The biggest change in PAM4: How do the eyes line up?

-October 17, 2017

Many things change in the transition from good old baseband, logic-emulating non-return-to-zero  (NRZ) signaling to 4-level pulse-amplitude modulation (PAM4): We get three eye diagrams instead of one, a signal-to-noise ratio that drops like a lead zeppelin, 12 distinct transitions instead of two, and six rise and fall times instead of one of each. Although we've been dealing with eyes, signal-to-noise ratio (SNR), and rise/fall times for ages, the biggest change is that now we have to worry about the relative positions and shapes of those three eyes.

Eye linearity comes in two flavors: compression and skew. Eye Compression is shown in Figure 1 (left); the eyes align in time-delay but vary in eye height. Eye Skew is shown in Figure 1 (right); the centers the eyes vary in their time-delay.

Figure 1. PAM4 eye compression (left) and skew (right). Graphics courtesy of Ransom's Notes.

We face two essential questions: (1) measuring skew and compression and (2) living with them. Technology standards committees limit the maximum allowed compression and skew. In the process, they provide measurement techniques. But the standards are still converging so we need to keep at least one "eye" on them.

Let’s start with compression
The level separation mismatch ratio (RLM) combines the spacing of the four levels into a ratio that spans from 0 to 1. As shown in Figure 2, RLM of 1.0 means that the levels are perfectly spaced. RLM of 0.5 means they’re pretty well compressed. Typically, standards require RLM greater than 0.9 or so.

Figure 2. PAM4 eye diagrams with RLM = 1.0 (left) and RLM = 0.5 (right). Graphics courtesy of Ransom’s Notes.

I’m not a fan of RLM because it can't be traced to a SER (symbol error ratio). Notice I used "symbol" instead of "bit," SER instead of BER, because each PAM4 symbol encodes two bits (if the signal is properly Gray coded, SER and BER are usually very close). Generally, it’s a better practice to specify performance criteria that can be traced to the occurrence of errors since… "if there are no errors we have experienced glorious victory and are free to move on."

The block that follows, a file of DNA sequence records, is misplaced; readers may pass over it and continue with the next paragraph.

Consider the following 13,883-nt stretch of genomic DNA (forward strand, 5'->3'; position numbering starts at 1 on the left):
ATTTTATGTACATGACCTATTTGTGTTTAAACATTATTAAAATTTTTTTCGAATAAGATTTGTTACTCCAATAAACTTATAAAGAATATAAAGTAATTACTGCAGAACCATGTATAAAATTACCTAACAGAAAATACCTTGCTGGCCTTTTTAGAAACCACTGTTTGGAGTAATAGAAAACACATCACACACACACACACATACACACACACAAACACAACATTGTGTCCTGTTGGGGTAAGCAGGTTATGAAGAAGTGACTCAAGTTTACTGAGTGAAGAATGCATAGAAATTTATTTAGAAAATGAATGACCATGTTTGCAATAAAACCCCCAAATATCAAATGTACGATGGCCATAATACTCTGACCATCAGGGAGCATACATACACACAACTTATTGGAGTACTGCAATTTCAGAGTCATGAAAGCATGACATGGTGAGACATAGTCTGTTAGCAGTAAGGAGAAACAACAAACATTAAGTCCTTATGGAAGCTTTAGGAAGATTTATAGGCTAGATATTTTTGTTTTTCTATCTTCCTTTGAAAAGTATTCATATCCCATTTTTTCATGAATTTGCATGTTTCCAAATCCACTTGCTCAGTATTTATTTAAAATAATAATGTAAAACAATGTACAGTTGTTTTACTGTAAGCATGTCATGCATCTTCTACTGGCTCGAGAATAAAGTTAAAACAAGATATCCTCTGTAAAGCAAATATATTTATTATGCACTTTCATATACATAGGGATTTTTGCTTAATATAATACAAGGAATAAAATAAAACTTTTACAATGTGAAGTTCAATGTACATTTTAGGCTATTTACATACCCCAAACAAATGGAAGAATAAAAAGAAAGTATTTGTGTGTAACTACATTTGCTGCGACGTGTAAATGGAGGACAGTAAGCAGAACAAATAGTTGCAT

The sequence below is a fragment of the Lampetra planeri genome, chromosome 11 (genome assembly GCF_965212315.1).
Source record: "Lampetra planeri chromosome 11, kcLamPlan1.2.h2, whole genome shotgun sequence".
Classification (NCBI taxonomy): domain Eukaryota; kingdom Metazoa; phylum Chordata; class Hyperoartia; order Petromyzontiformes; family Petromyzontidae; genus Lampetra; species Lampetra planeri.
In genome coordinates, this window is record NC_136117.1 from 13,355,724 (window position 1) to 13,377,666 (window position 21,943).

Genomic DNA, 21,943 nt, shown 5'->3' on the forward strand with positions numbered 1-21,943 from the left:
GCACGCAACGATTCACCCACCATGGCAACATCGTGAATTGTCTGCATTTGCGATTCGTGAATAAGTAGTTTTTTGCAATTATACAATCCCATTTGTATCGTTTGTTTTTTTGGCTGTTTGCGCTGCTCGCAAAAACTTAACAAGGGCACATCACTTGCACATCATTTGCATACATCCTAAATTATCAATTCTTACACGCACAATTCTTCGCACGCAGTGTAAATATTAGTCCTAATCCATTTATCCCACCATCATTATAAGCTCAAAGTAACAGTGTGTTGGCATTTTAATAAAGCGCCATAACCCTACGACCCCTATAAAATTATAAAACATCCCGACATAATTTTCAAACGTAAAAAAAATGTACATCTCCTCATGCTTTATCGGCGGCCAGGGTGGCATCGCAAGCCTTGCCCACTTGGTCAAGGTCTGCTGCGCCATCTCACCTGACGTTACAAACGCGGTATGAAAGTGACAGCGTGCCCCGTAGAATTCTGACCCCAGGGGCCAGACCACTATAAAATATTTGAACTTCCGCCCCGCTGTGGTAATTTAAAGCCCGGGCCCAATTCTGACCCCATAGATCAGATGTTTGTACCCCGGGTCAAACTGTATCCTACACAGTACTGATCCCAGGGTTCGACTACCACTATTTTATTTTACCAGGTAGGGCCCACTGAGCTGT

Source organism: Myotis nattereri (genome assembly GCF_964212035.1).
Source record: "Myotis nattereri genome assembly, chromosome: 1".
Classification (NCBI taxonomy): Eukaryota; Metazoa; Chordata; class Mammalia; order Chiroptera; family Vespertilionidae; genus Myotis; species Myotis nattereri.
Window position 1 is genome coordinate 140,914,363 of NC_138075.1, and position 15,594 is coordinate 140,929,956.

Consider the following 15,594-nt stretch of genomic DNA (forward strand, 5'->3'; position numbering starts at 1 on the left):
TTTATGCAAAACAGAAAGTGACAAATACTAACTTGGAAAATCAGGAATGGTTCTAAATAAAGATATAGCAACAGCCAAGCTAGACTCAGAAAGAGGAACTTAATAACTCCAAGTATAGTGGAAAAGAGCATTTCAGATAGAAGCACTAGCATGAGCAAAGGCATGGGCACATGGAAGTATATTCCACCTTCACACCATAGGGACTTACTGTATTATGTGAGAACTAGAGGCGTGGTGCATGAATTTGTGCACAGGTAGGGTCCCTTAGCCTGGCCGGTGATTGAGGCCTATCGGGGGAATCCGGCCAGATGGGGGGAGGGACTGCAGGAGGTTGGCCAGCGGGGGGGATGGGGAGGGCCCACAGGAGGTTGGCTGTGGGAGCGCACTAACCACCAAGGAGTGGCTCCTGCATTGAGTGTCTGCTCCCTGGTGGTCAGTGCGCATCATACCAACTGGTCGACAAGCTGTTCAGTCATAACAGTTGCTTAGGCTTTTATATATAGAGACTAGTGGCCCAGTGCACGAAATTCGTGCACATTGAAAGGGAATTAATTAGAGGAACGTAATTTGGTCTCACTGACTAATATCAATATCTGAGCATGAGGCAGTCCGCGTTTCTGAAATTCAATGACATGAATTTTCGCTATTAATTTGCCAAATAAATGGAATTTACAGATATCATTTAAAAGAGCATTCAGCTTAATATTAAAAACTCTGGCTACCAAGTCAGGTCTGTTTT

Another way to measure compression is to compare the vertical openings of the three eyes. The "Vertical eye opening" can mean the rail-to-rail amplitude swings of each eye or even better, their vertical eye opening defined in terms of SER, i.e., EHn (eye height at SER=1E-n).

The amplitude swings are, for an electrical signal,
AVUPP = V3 – V2,
AVMID = V2 – V1, and
AVlow = V1 – V0.

Eye height is the vertical eye opening defined at a SER, so EH5 means the vertical opening of the eye defined at SER = 1E-5. To compare EH5LOW, EH5MID, EH5UPP, we have to choose a time-delay at which to measure them. This is a key step because it includes the effect of eye skew.

The current standards define the time-delay position of the three-pupil PAM4 eye diagram at the center of the middle eye, we’ll call it tCENTER. The center of the middle eye is halfway along a horizontal line across its SER= 1E-5 contour measured at either the voltage where the SER is lowest or halfway between crossing points—notice that these two voltages are not necessarily the same.

The PAM4 compression is then the ratio of min to max eye amplitudes: min(AVLOW, AVMID, AVUPP)/max(AVLOW, AVMID, AVUPP); the ratio of the minimum to maximum eye heights: min(EH5LOW, EH5MID, EH5UPP)/max(EH5LOW, EH5MID, EH5UPP); or the smallest of the ratios of eye amplitude to eye height: min(AVLOW/EH5LOW, AVMID/EH5MID, AVUPP/EH5UPP).

The impact of inter-eye skew on the SER (and hence the BER) depends on the receiver technology.

If the receiver uses an ADC or three voltage slicers set at a common time-delay to distinguish the four symbols, then a special type of mask test can be used to check signal compatibility with receiver technology.

Eye Symmetry Mask Test
The mask is quite different from what we’re accustomed to in NRZ eye analysis; it’s a vertical stripe centered on the midpoint of the middle eye. The width of the strip is given by ESMW (eye symmetry mask width) which is specified by standards, typically about 0.2 UI. To pass, the SER=1E-5 horizontal eye openings of all three eyes defined at t=tCENTER and at the vertical sampling points must extend beyond the mask.

Figure 3. Eye symmetry mask test (left) passing, (right) failing. Graphics courtesy of Ransom’s Notes.

If the receiver uses timing-independent slicers for each eye, then the explicit inter-eye skew determines the best timing offsets of the three slicers. The explicit inter-eye skew is given by the time-delay separation of the centers of the three eyes. The eye centers are the three independent points in time-delay and voltage (tLOW, VLOW), (tMID, VMID), (tUPP, VUPP) where the SER for each eye is a minimum. The skew in ps, is then max(|ti – tj|) for i and j = LOW, MID, UPP.

The PAM4 standards, 400G Ethernet, OIF CEI-56G, 64GFC, 256 GFC, and Infiniband HDR have evolved a lot in the last two years and still have a way to go. A good practice that will make the transition from what you do now to what you have to do once the specifications are released is to measure PAM4 compression and skew in ways that can be tracked to the SER.

Ransom Stephens is a technologist, science writer, novelist, and Oakland Raiders fan.

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